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Summers warns of ‘economic distress’ as Fed’s Powell remains hopeful

“Unless we have a very surprising and positive set of developments,” Summers told POLITICO, “we probably won’t see the inflation rate come down to [the Fed’s] target without some level of significant economic distress. Summers, who was also a top White House adviser to Obama, called the Fed’s earlier forecast “outrageous.”

The result has far-reaching implications for the country, including countless American families who have benefited from an extraordinarily strong labor market, but who have also grappled with historic price spikes that have swallowed up wage increases. and weighed on household budgets. It also presents a huge challenge for Joe Biden’s presidency, as a miscalculation by the Fed could lead to an economy in a dive, persistently high inflation, or worse, both.

While the Fed in June saw the jobless rate hit 4.1% by the end of 2024, some economists say it may need to rise to nearly 6% and stay there for a while to drive down unemployment. inflation – an increase that would undoubtedly coincide with a recession.

Diane Swonk, chief economist at KPMG, said it was no longer a question of whether the Fed could avoid a recession, but whether it would accept a mild slowdown that would slowly reduce inflation, or a deeper slowdown that would work quickly.

“The Fed’s optimal scenario is that we get there with only a modest increase in unemployment,” Swonk said. “I think within the Fed there is some recognition that it may have to be more than that.”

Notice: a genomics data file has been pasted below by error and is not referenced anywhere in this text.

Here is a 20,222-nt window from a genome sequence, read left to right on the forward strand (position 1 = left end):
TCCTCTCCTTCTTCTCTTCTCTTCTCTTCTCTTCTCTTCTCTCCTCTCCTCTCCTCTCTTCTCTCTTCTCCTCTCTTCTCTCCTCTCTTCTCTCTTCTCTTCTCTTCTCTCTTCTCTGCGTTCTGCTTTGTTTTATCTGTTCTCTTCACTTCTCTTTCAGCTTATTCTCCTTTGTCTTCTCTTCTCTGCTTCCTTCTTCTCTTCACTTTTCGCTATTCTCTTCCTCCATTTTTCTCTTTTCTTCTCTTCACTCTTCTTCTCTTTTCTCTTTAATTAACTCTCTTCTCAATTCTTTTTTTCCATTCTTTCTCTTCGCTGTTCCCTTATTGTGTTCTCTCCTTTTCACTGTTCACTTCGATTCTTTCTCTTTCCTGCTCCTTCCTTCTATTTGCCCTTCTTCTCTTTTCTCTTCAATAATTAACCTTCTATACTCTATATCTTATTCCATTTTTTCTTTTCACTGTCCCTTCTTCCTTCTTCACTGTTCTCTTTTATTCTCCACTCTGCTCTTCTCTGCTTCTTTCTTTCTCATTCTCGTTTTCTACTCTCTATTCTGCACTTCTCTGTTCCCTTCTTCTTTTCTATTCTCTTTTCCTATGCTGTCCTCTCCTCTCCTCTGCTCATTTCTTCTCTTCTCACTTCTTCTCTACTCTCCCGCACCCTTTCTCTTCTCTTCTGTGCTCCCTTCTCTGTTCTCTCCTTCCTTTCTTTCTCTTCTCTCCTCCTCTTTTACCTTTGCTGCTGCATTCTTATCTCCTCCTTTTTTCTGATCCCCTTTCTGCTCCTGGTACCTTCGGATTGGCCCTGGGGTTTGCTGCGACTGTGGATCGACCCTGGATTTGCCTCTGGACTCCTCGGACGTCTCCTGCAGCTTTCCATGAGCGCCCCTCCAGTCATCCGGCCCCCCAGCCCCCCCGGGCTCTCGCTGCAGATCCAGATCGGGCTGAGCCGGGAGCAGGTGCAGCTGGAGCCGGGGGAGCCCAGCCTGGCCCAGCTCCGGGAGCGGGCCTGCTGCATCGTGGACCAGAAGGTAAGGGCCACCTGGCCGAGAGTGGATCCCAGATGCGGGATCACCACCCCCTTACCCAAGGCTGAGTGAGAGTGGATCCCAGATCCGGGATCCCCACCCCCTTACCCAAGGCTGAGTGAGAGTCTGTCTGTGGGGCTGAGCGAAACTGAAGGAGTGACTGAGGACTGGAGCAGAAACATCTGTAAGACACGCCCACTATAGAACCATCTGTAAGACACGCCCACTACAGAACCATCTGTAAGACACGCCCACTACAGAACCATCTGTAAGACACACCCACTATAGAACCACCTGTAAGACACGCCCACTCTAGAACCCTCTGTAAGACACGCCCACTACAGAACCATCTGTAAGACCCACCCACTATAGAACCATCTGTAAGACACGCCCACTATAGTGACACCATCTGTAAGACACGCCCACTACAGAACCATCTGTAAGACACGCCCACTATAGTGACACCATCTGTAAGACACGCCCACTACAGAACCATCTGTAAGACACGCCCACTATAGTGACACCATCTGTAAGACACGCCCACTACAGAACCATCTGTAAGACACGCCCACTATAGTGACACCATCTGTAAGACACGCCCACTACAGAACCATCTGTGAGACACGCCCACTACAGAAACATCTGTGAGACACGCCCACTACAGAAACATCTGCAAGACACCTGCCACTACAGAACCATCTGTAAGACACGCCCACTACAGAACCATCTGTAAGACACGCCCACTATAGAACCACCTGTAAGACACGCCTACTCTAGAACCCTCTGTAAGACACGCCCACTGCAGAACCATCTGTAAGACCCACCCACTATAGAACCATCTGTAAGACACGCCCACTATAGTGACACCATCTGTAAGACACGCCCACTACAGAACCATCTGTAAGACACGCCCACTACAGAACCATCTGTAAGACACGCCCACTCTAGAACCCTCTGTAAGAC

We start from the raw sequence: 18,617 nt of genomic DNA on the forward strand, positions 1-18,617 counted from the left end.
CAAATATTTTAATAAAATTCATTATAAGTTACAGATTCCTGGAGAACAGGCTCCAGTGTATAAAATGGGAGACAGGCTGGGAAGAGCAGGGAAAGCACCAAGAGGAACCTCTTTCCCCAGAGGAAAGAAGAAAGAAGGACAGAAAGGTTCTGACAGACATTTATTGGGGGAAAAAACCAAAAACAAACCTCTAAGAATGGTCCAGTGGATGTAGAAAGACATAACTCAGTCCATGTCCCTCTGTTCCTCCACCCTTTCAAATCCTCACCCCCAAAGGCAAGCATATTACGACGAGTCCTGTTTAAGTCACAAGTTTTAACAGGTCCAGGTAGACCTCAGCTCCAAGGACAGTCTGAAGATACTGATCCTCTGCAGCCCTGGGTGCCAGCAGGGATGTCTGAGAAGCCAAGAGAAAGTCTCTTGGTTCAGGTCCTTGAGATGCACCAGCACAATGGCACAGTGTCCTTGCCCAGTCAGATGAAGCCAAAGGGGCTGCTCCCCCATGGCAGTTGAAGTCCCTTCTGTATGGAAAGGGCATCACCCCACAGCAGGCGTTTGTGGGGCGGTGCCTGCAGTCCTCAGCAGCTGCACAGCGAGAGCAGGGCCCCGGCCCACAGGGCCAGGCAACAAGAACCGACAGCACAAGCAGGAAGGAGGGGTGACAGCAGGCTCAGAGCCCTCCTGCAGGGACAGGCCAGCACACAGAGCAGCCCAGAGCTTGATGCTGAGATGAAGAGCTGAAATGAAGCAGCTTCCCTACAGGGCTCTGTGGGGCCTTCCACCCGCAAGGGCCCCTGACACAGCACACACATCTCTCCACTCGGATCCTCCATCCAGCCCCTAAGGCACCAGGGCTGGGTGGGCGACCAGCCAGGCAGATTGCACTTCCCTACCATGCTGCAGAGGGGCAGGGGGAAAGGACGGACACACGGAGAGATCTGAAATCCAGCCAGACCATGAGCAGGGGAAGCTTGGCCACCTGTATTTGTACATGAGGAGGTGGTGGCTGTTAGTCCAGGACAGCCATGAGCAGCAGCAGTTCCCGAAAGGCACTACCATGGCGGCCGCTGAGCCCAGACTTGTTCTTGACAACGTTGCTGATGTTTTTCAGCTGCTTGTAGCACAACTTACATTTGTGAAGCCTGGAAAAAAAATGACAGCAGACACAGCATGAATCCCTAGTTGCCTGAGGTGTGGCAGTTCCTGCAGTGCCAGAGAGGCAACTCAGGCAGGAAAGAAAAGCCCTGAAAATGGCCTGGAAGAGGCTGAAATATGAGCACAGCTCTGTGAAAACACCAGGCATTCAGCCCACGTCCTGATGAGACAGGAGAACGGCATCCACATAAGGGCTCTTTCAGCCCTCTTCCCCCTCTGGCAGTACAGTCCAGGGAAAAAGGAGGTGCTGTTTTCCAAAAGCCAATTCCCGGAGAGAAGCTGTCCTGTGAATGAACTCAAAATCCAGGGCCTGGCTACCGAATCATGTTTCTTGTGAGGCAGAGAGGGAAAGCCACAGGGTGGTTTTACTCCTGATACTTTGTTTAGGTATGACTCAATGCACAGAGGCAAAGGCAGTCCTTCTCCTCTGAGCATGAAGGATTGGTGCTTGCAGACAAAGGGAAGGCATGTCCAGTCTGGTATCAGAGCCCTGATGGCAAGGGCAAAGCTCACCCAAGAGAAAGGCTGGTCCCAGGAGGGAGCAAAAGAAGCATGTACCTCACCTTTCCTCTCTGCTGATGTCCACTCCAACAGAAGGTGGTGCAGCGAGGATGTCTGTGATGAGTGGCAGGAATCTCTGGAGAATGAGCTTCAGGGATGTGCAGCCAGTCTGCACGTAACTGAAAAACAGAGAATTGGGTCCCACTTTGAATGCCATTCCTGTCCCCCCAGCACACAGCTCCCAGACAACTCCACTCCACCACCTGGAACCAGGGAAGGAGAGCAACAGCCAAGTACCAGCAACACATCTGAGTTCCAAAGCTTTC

The Labor Department reported Friday that employers added 528,000 jobs in July, well above economists’ forecasts. The unemployment rate fell to 3.5%.

Yet broader economic activity has slowed markedly. The government said last week that gross domestic product fell in the second quarter, after falling in the first three months of the year, raising concerns of a looming recession.

Meanwhile, Powell is under pressure from some leftist economists and politicians, such as Sen. Elizabeth Warren (D-Mass.), who argue that the Fed’s campaign to raise interest rates will do little to stifle inflation that is largely fueled by supply shocks like the war in Ukraine and the Covid lockdowns in China. In a Wall Street Journal op-ed last week, Warren also called Summers a “cheerleader” for higher rates and “someone who never worried about where his next paycheck was coming from.” “.

Other skeptics say it’s up to the Biden administration and Congress to do more to help the Fed get prices under control and avoid derailing the economy.

“A recession won’t help us fight inflation – a recession will only hurt working families,” the senator said. Sherrod Brown (D-Ohio), Chairman of the Senate Banking Committee. “We need to drive down prices for workers and families, and fight inflation at its source – that means fighting rising prices and business consolidation, expanding our housing supply and investing in our supply chains. supply.”

Democrats are set to advance legislation soon, brokered by the Senate Majority Leader chuck schumer and sen. Joe Manchin (DW.Va.), which they say would help ease price pressures by reducing federal budget deficits — although some forecasters believe the effect on inflation would be small and not materialize right away .

Powell says the Fed doesn’t have the luxury of ignoring supply constraints and hoping inflation goes down on its own. And he stressed that policymakers will not back down from slowing growth or a slowing labor market as they continue to hike rates.

“These are things that we expect, and we think they are probably necessary … to be able to get inflation back on the 2% path and eventually get there,” he told a conference. press last month.